The term has-been is associated with performers who have once been leaders of the industry but are now, for all intents of purposes, forgotten. Sadly, that is the best term these days to describe a car with one of the most legendary badges: the Mercedes SL. You can’t be a car guy and not like the SL. But in recent years this model has been on a constant decline in popularity, to the point that a lot of people are now talking its demise.
Part of the reason why the Mercedes SL has suffered such a downfall is due to the changing trends of the automotive world. The simple fact is, customers just aren’t that interested in big, heavy, expensive roadsters. The main things they seem to crave these days seem to include a high driving position, better infotainment, and stronger residual value. The joys of alfresco motoring in a low and wide drop-top with comfy seats and suspension appear to be a thing of the past. So it is not that far-fetched to call the SL an old-fashioned car.
This is most clear when you look at this car’s interior. The sheer number of buttons and knobs on the dashboard, to say nothing of the tiny size of the main screen, is a telltale sign that this car belongs to the yesteryear. And it doesn’t matter one iota that these buttons are actually more convenient to use than the touch stuff, or that the size of the info display is the least distracting among modern cars.
So perhaps that is why the Mercedes SL is widely known these days as an old man’s sports car. They say the old folks prefer the SL precisely because it has big chunky buttons and menus that actually make sense – because the graphics are not blindingly colorful, and because the ride doesn’t break your back. Not that long ago such qualities were counted as brilliant, but not today. These days rough suspensions, hard seats, complicated controls and uncomfortable driving positions are in vogue for young people. Call us crazy, but we reckon there is a degree of S&M to this phenomenon. The old, regular stuff just don’t satisfy the people of the new age.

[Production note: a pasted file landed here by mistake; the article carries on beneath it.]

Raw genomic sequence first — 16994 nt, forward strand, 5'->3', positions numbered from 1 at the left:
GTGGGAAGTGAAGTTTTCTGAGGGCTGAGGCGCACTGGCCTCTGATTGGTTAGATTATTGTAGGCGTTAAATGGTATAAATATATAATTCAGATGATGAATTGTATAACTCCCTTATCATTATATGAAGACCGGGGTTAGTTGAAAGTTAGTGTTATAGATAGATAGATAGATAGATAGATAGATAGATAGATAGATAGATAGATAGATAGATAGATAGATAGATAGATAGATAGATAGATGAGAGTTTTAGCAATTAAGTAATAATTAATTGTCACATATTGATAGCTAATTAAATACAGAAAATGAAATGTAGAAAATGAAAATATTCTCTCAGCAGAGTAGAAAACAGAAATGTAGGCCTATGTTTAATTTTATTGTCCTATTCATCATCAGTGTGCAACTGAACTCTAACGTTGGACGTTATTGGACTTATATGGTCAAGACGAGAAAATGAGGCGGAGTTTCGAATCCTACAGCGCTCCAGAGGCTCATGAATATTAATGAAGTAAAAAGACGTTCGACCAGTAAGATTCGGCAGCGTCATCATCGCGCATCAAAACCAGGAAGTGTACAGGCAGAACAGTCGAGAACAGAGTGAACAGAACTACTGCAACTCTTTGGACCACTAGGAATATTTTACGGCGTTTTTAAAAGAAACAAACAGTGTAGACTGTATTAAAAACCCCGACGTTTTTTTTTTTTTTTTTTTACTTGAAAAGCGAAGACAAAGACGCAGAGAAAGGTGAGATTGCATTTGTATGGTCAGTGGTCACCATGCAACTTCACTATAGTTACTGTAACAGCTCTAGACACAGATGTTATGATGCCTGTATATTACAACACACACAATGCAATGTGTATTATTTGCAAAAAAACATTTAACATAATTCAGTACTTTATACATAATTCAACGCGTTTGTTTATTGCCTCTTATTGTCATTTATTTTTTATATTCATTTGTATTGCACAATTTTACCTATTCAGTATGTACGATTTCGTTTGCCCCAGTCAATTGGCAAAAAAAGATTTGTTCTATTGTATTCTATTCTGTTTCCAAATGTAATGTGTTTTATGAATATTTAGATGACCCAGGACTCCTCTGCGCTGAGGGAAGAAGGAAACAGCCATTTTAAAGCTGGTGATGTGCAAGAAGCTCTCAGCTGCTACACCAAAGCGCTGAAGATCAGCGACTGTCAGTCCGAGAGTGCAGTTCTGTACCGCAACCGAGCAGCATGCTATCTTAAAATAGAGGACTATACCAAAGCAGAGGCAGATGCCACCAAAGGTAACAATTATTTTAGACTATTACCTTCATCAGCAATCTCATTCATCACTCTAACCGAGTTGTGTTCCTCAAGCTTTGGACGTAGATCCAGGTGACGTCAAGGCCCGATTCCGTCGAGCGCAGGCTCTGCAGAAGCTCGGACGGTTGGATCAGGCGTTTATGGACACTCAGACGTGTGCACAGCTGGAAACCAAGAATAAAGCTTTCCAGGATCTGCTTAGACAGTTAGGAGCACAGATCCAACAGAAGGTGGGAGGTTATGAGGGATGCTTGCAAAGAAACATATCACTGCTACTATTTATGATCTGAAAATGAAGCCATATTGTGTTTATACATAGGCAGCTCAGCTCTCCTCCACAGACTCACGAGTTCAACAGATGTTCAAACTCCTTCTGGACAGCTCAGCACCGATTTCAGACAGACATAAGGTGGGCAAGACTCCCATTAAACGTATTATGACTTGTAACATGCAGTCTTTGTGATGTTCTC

That said, Mercedes-Benz themselves are also responsible for the miserable state the SL is in sales-wise. This car used to rule its segment over the likes of BMW 6 Series and Jaguar XK. But then Mercedes decided to launch the S-Class Cabrio which trumped the SL with more luxury and two extra seats, and then they went ahead and created the AMG GT and GT Roadster – sports cars compared with which the SL drives like an old barge. It might appear that Mercedes has shot themselves in the foot the way they have formed their new lineup, but really, they don’t care. What they want is sell cars. What do they care if it’s the SL or the AMG GT?
Back to the question, is our beloved Mercedes SL over and done with? Is it going to be consigned to the history books, the same way the new 8 Series killed the BMW 6 Series? Well, all the evidence point to this rather somber fact. Not only that, the same seems to be the case with the SL’s little sister, the SLC (formerly known as the SLK). You probably remember the second generation of that car, a beautiful and – in 55 AMG guise – cool car that even Jeremy Clarkson couldn’t resist buying one. Mercedes replaced that with the massively ugly SLC which is not doing so much better than SL in the market.
So what is one to do if one wants a luxurious, semi-sporty open-top two-seater with a folding hardtop? Unfortunately, one seems to be out of luck. The folding hardtop is going out of fashion. Even the new BMW Z4 has dropped it in favor of a soft top. So the SL’s (and SLC’s) one remaining party piece is not going to help it survive. But don’t despair. Trends are always changing. The SL may get dropped soon, but in a few years, or decades, it could come back stronger than ever – kind of like the grand return of the R230 series in the early 2000s.